Germany Finishes What Klinsmann Started

Will Selva’s latest post about Hispanic Athletes.

There’s universal agreement that Germany was the best team at the World Cup and deserved to win it. Goalkeeper Manuel Neuer was absolutely superb, giving up only four goals in seven games. Of course, it helps that the defenders in front of him, Jerome Boateng and Philipp Lahm in particular, were air-tight, thus making things a touch easier in what is considered the zenith of the national team’s decade long journey to get here.
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A journey that began in 2004 with the hiring of Jurgen Klinsmann. The current U.S. Men’s National Team manager came in and shook the very foundation of German soccer to its core, changing the joyless, stringent approach often associated with the team for a more progressive, attacking style of play.

Klinsmann needed to establish young cornerstones to see his vision through: Lahm, Bastian Schweinsteiger, Lukas Podolski and Per Mertesacker. That’s 4 players on the current roster of this year’s World Cup winning team, although the latter two were reserves. Mertesacker was quick to give Klinsmann credit saying they were only continuing what he started, but not everyone agreed as evidenced by the German media’s brutal treatment of him. Perhaps with time and now signature hardware, Klinsmann will be judged differently. He certainly deserves it.

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What You Really Get in Carmelo Anthony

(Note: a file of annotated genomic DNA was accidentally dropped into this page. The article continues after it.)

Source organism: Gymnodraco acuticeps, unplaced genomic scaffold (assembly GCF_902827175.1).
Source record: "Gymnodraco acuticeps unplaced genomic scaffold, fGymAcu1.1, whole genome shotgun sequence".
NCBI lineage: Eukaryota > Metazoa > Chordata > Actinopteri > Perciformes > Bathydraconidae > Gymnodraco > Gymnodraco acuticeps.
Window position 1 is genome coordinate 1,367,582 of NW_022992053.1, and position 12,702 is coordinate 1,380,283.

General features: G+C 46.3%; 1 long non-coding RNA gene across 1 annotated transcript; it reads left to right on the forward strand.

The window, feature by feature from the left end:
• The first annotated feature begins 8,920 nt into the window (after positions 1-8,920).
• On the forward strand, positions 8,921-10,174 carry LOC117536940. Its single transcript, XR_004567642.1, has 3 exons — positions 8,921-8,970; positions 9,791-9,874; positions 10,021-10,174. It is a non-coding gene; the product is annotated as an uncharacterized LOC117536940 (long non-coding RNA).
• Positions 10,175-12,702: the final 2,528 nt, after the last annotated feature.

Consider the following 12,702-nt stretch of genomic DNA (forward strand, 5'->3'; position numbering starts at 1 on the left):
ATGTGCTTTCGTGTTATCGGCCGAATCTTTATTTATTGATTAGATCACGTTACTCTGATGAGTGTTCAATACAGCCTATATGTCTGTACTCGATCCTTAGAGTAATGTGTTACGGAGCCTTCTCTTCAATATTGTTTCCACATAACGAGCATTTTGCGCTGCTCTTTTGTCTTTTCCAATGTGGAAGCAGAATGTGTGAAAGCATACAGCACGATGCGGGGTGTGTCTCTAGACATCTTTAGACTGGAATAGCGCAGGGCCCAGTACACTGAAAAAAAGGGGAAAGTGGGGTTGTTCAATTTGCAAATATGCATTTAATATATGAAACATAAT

Will Selva’s latest post about Hispanic Athletes.

The Knicks, Lakers, Bulls and Rockets are furiously elbowing each other out of the way to get Carmelo Anthony’s signature on a contract. The unflinching and relentless pursuit by these teams for Anthony’s services is mostly warranted. He brings instant name recognition and knows how to fill out the stat sheet as evidenced by his scoring title.

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As pointed out by Elias, the 30 year-old star is averaging 25.3 points per game in his career, the 2nd-highest average in NBA history by a player who has yet to get a whiff of the NBA Finals. You wonder if the teams doggedly chasing Carmelo truly realize the impact his signing will have on overall chemistry.

With the high volume of scoring you get with Melo comes the reluctance on his end to share the ball. He needs touches. Lots and lots of them and it comes at the risk of clogging the offensive flow. He’s not one to distribute the ball like LeBron James does. It’s true that he’s never had the strongest of supporting casts, but if he goes to one of these teams, who’s to say that he’ll be OK playing second banana? Besides, Melo does not elevate the play of other teammates. He doesn’t make them better, a staple of a true superstar. If that was the case, maybe one of his teams would’ve gone further in the playoffs. Asking him to buy in for the greater good of the team seems a bit of a stretch at this point in his career. His defense is practically non-existent. Always has been. Always will be. Just ask his former head coach George Karl. I understand teams going crazy for Melo, but buyer beware.

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